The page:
Insulin resistance is the failure of tissues to adequately respond to circulating insulin. [8] As tissues become less sensitive to the effects of insulin, more of this hormone is released causing levels to rise.

Dietary changes and exercise are needed to improve insulin sensitivity. This includes lowering the starch and sugar content of their diet by eliminating grains and transitioning to a forage-based diet.

13) Obesity

Obesity is common in horses with Equine Metabolic Syndrome and often is associated with early stages of laminitis.

Using the Henneke Body Condition Scoring system is the best way to evaluate your horse’s obesity status. A score of 7 or more indicates that your horse is carrying too much body fat and needs to lose weight. [8]

However, it is important to note that non-obese or even thin horses can experience metabolic problems and laminitis.

14) Regional Adiposity

Regional adiposity or fatty deposits that accumulate in certain areas such as along the top of the neck, on the rump, or behind the shoulder are a reliable indicator of metabolic disease.

If you notice regional adiposity, especially a cresty neck, your horse may also have sub-clinical laminitis. [9]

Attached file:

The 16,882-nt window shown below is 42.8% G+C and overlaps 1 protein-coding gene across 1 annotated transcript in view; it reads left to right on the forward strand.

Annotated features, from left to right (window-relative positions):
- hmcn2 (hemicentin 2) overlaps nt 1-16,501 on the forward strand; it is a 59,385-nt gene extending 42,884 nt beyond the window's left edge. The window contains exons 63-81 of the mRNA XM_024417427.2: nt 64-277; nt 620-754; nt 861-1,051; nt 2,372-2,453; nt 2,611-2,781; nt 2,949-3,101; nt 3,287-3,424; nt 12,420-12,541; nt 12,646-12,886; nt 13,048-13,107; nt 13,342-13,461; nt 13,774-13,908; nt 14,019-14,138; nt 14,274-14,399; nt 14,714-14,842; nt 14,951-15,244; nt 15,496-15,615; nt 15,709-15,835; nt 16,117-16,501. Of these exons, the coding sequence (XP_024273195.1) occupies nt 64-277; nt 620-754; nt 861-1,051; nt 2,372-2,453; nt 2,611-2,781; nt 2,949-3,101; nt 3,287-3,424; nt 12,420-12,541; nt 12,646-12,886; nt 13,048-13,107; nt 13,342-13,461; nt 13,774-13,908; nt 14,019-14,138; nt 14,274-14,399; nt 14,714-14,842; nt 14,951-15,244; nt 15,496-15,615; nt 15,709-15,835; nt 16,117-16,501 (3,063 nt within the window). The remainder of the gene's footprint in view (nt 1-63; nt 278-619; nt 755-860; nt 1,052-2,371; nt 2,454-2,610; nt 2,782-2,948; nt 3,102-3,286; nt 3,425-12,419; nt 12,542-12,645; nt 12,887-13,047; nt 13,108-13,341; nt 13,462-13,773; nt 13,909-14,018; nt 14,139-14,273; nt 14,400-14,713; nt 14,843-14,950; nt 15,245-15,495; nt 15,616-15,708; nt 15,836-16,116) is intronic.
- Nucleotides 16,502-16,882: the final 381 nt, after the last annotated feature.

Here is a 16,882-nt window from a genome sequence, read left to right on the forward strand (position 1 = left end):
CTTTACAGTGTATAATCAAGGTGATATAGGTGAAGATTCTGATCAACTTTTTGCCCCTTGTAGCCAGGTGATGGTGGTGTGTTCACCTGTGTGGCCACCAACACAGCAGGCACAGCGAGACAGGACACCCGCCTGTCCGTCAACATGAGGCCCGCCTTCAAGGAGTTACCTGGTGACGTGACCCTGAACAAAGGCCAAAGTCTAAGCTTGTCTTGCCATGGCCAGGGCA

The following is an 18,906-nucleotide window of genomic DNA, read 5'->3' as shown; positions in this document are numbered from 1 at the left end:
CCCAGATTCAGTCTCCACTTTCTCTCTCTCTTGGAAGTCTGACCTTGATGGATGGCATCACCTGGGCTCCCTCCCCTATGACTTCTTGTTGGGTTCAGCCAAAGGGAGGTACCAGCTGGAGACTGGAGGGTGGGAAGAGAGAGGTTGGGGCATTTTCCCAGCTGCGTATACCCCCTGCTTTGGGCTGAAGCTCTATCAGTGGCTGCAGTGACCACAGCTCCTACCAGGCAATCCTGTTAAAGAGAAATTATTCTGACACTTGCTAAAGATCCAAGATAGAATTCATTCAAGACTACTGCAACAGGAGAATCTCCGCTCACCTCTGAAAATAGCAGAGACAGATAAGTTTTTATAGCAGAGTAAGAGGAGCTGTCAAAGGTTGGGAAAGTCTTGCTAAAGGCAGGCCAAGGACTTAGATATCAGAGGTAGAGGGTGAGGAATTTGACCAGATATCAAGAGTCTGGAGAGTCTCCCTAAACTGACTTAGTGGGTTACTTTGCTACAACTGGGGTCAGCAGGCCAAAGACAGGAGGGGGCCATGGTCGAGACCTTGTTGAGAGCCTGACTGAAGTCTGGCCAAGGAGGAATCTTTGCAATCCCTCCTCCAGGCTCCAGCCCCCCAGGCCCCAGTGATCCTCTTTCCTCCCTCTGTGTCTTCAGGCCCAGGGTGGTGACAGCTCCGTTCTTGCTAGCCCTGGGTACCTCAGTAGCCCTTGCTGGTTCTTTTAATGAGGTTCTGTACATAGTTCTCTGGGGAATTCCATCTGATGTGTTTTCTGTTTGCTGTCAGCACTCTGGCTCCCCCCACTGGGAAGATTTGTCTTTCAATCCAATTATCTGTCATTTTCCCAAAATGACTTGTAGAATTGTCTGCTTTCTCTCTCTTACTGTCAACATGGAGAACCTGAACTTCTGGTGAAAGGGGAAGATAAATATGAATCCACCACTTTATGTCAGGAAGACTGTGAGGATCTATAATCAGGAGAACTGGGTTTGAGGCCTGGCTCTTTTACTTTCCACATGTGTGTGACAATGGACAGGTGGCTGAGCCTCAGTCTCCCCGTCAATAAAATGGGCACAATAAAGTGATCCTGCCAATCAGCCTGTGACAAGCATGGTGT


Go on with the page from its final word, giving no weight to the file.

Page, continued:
What to Do if Your Horse Shows Signs of Laminitis

Subclinical laminitis can occur over a prolonged period that can last for years. However, if you notice any of the above warning signs, it’s best to take action immediately.

Work with your veterinarian and a nutritionist to change your horse’s diet and address any underlying metabolic issues.

We recommend taking a hay sample and submitting it for analysis to get the most accurate information about your horse’s current diet.

Avoid concentrates with high NSC content (nonstructural carbohydrates; starches and sugars), or high-sugar treats. Additionally, your horse may need to be removed from pasture and fed low sugar (or soaked) hay instead.

Increased exercise will also benefit horses with metabolic disease and insulin resistance. Exercise promotes insulin sensitivity, encourages weight loss and increases blood flow to the feet.

However, you should only increase exercise if your horse isn’t lame or extremely foot sore. Working your horse on softer ground such as grass, sand, or in an arena is best.

Nutrition for Horses at Risk of Laminitis

Balanced nutrition is key to building out strong hooves and supporting your horse’s metabolic health.

To support hoof health, horses require adequate amounts of amino acids, trace minerals such as zinc and copper, and the B-vitamin biotin.